Practical examples of these strategies are provided in Example 4-2. Typically, companies follow several at the same time. In fact, pursuing market penetration, market development, and product development at the same time is a sign of a progressive, well-run company (Ansoff 1957).

Example 2.2: Strategic Options as Outlined by Ansoff’s Window

Ansoff’s Window describes the following four methods for developing strategic positioning:

Market Penetration – essentially, market penetration is gaining market share for an existing market. I-joist manufacturers have heavily targeted the Southern California residential floor joist market. Through market penetration, they now hold the dominant market share over the traditional product, solid sawn lumber.

Market Development – In North America after the advent of OSB, structural plywood producers (especially in the West) found themselves at a huge cost disadvantage. Consequently, OSB was quickly taking market share from the major traditional market for plywood, home construction. Because of the cost disadvantage, market penetration was not a viable option. Instead, many companies relied heavily on Market Development. This meant they went after new markets to find customers for their products, such as industrial uses like truck trailer bodies, furniture frames, and pallet decks.

Product Development – it is natural for companies to change their products according to the evolving needs of the customer base. Those companies that do this more efficiently will recognize an advantage. Following the plywood example, the industry also developed new products for new markets. The Big Bin, developed by companies and APA – The Engineered Wood Association is a good example. The Big Bin is an engineered, plywood substitute for 55 gallon plastic and steel drums. These are often used by food processors to transport liquid concentrates such as tomato paste or ketchup. The liquid is contained in a disposable plastic bag. Since the Big Bin is made from panels, it can be dismantled and reused. An additional bonus is that when it is empty, it can be shipped flat, reducing transportation costs.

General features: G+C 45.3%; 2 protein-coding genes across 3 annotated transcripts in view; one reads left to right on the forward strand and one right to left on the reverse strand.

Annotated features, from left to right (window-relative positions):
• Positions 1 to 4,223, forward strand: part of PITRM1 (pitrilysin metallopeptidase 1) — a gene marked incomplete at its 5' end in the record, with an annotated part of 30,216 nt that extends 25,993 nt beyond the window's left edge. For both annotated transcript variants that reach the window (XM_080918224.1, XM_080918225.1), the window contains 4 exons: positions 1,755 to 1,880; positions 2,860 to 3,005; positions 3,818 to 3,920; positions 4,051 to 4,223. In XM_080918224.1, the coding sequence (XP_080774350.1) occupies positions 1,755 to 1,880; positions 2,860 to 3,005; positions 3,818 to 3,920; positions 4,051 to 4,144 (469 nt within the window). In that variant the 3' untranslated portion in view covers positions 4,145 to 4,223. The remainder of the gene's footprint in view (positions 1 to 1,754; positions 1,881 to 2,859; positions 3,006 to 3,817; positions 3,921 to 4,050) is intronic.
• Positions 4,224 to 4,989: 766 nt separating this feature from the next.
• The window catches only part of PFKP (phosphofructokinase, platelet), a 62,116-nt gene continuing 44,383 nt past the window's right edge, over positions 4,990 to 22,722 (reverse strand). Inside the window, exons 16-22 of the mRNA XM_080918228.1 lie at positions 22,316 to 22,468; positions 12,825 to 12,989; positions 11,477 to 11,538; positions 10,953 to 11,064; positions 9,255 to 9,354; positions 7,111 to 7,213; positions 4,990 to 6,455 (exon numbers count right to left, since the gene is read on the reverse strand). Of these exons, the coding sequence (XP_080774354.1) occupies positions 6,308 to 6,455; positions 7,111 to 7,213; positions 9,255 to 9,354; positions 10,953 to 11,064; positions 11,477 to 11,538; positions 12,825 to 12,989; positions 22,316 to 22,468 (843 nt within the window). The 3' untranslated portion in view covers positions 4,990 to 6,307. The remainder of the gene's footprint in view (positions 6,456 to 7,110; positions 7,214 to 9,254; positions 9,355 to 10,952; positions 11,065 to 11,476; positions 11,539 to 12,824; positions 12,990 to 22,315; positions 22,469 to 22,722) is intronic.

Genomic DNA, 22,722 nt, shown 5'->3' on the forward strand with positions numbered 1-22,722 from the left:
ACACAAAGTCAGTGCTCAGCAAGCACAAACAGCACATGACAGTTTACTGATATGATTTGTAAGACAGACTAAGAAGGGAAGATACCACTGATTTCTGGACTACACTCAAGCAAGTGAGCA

Diversification – Related diversifications means staying within the broad confines of the industry. This could be, for example, forward integration of a paper company into converting operations for products such as boxes or paper bags. Unrelated diversification is moving beyond the confines of an industry. Diversification was a popular trend in all industries in the 1960s, and forest industry companies invested in a wide array of unrelated businesses. Boise Cascade Corporation invested in a power plant in Cuba and retail lumber yards in the US south; Enso Gutzeit purchased a ferry and started a shipping line. Real estate and housing construction were popular diversification targets. Most of these businesses have since been divested as companies moved to concentrate on core businesses and core competencies (Ansoff 1965). (Thorelli 1980).